Aspirin: acidic or basic? 0- or 1st- order elimination?
Weakly acidic (give bicarbonate), 0-order elimination (PEA)
Amphetamines: acidic or basic?
Target dose * Vd / bioavailability
Overdose of a weakly basic drug (ex. amphetamines)
Give ammonium chloride, since it's trapped in another acidic environment.
Phase 1 metabolism
CYP450: redox, hydrolysis. Afterward, the metabolite will be slightly water-soluble & polar. Old people lose Phase I first.
Phase 2 metabolism
Conjugation to make it more water-soluble for excretion: metabolites are now very polar & inactive. Acetylation, glucuronidation, sulfation.
- Activates bowel & bladder smooth muscle -- for ileus (post-op or neurogenic) or urinary retention.
- BethAnne, call me...
Pile on the sweat & tears... and weight (b/c saliva stimulated too).
Eyes: for glaucoma, pupil contraction, release intraocular pressure
For asthma dx. A challenge test, b/c this drug stimulates muscarinic receptors in airway.
- "Keep, the stale, stagnant one around longer" = parasympathetic. Very stagnant & boring, b/c they don't even work directly... they slow the ACh breakdown enzyme (anti-cholinesterase), so ACh stays around longer to stimulate muscarinic receptors.
- All are good for either m.gravis (where you're losing ACh receptors) or glaucoma.
- For: ileus & urinary retention (same as bethanechol), m.gravis, reverse NMJ blockade post-operatively.
- NO CNS penetration.
Name the muscarinic antagonists useful for: eyes, CNS, respiratory, GU, GI
- Eyes = atropine, tropicamide, homatropine (pupil dilators)
- CNS = benztropine (Parkinson's -- park my Benz), scopolamine (motion sickness)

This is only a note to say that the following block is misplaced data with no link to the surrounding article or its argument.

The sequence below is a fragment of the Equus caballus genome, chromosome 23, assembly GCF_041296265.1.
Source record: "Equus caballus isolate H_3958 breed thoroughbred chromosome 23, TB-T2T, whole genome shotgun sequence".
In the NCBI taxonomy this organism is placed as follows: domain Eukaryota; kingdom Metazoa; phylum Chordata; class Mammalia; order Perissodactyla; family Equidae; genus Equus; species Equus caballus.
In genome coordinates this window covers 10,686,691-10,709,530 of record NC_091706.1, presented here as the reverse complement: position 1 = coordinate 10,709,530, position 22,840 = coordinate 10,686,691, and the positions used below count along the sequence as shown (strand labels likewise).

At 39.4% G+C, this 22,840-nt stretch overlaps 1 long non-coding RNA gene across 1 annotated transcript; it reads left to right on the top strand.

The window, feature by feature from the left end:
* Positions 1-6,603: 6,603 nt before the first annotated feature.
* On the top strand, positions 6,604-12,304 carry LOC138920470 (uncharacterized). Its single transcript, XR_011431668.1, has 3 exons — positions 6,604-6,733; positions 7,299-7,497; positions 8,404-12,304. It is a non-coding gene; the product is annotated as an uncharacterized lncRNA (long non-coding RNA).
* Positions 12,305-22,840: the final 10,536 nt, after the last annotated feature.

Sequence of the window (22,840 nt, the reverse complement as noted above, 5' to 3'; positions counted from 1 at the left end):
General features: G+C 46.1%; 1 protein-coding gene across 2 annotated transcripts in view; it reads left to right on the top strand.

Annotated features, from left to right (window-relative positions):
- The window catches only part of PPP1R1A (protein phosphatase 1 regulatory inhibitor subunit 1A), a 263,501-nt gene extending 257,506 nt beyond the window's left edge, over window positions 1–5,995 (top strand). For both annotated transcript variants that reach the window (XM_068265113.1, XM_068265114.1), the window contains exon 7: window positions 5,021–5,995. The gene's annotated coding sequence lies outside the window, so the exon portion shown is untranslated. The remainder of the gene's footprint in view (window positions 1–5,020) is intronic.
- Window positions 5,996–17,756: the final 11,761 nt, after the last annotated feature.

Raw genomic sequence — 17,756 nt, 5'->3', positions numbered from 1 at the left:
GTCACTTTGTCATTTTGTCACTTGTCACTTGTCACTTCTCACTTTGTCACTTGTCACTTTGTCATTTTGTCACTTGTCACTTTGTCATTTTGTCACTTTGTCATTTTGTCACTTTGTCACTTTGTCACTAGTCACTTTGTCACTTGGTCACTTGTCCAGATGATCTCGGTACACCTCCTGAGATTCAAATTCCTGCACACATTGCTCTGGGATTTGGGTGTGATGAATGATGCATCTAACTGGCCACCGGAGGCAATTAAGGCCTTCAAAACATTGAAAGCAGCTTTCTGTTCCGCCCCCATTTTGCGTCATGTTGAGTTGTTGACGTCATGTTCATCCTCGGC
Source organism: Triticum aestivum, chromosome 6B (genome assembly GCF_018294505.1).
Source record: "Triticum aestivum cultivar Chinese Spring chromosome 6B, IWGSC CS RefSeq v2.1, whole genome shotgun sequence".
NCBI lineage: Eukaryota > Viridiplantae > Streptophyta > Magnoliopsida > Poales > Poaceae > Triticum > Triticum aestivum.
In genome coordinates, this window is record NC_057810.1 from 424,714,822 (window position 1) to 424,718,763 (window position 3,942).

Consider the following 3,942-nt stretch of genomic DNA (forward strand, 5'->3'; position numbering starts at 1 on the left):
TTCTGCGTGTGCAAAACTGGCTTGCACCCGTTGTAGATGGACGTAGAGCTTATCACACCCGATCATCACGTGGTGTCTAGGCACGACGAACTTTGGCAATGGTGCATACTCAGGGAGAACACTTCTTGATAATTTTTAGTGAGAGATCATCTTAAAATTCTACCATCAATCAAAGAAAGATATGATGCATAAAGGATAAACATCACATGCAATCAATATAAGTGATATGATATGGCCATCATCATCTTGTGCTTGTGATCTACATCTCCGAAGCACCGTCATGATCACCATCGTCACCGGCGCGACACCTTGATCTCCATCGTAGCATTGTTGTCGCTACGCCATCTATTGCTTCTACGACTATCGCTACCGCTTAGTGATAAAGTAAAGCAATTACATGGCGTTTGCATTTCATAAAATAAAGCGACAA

- Respiratory = ipratropium bromide inhaler
- GU = oxybutynin, glycopyrrolate
- GI = methscopolamine, pirenzepine, propantheline
Antidote for cholinesterase inhibitor poisoning (ex. neostigmine)
Atropine, an antagonist.
Stimulates all 4 (alpha 1&2, beta 1&2)... but at low doses, B1 predominates. Used for glaucoma, anaphylaxis, severe asthma, hypotension.
Alpha-1 and -2 > B1
All 3: D > B > A. Used for HF and shock (due to dec'd renal perfusion).
General sympathetic agonist. Weak base. Used for ADD, narcolepsy, obesity.
The 4 selective B-2 agonists
Alpha-2-selective antagonist, used for depression. Inc'd serum cholesterol & appetite.
DHPR Ca++ channel blockers
- More potent than non-DHPR, because the DHPR ones control many RyR channels in sarcoplasmic reticulum.
- Amlodipine, nifedipine.
Non-DHPR Ca++ channel blockers
Verapamil, diltiazem. Not as potent. Decreased inotropy, so watch for excess bradycardia with Ca++ channel blocker + B-blocker.
Methanol vs. ethylene glycol: what do they become, & what are the consequences?
- Methanol --> formaldehyde: blindness (retinal damage) + acidosis
- Ethylene glycol --> oxalic acid: toxic to kidneys/acidosis. (Makes sense; salicylic acid is also nephrotoxic.)
Both use alcohol dehydrogenase.